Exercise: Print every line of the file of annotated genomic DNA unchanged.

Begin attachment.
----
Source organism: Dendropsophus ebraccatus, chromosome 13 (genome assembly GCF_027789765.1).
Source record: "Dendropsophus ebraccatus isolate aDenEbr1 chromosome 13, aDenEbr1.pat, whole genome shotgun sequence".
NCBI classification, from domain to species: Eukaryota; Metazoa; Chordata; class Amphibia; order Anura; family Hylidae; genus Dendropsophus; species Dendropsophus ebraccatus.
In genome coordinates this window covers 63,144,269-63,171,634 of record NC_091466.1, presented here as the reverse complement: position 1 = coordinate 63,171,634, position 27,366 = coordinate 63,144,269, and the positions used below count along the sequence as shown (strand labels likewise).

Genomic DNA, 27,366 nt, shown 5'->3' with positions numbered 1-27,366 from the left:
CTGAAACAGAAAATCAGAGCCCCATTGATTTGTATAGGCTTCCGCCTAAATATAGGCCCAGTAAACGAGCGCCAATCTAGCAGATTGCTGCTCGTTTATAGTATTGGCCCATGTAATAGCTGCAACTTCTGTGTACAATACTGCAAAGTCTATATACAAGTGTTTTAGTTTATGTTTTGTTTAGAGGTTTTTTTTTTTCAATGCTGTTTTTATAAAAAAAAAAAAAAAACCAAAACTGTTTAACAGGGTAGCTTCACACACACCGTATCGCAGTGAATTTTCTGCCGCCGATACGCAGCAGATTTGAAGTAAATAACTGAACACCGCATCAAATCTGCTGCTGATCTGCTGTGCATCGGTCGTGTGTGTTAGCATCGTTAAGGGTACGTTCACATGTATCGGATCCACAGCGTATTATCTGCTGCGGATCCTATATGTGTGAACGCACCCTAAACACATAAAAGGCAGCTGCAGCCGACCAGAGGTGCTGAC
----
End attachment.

Source organism: Dendropsophus ebraccatus, chromosome 13 (genome assembly GCF_027789765.1).
Source record: "Dendropsophus ebraccatus isolate aDenEbr1 chromosome 13, aDenEbr1.pat, whole genome shotgun sequence".
NCBI classification, from domain to species: Eukaryota; Metazoa; Chordata; class Amphibia; order Anura; family Hylidae; genus Dendropsophus; species Dendropsophus ebraccatus.
In genome coordinates this window covers 63,144,269-63,171,634 of record NC_091466.1, presented here as the reverse complement: position 1 = coordinate 63,171,634, position 27,366 = coordinate 63,144,269, and the positions used below count along the sequence as shown (strand labels likewise).

Genomic DNA, 27,366 nt, shown 5'->3' with positions numbered 1-27,366 from the left:
CTGAAACAGAAAATCAGAGCCCCATTGATTTGTATAGGCTTCCGCCTAAATATAGGCCCAGTAAACGAGCGCCAATCTAGCAGATTGCTGCTCGTTTATAGTATTGGCCCATGTAATAGCTGCAACTTCTGTGTACAATACTGCAAAGTCTATATACAAGTGTTTTAGTTTATGTTTTGTTTAGAGGTTTTTTTTTTTCAATGCTGTTTTTATAAAAAAAAAAAAAAAACCAAAACTGTTTAACAGGGTAGCTTCACACACACCGTATCGCAGTGAATTTTCTGCCGCCGATACGCAGCAGATTTGAAGTAAATAACTGAACACCGCATCAAATCTGCTGCTGATCTGCTGTGCATCGGTCGTGTGTGTTAGCATCGTTAAGGGTACGTTCACATGTATCGGATCCACAGCGTATTATCTGCTGCGGATCCTATATGTGTGAACGCACCCTAAACACATAAAAGGCAGCTGCAGCCGACCAGAGGTGCTGAC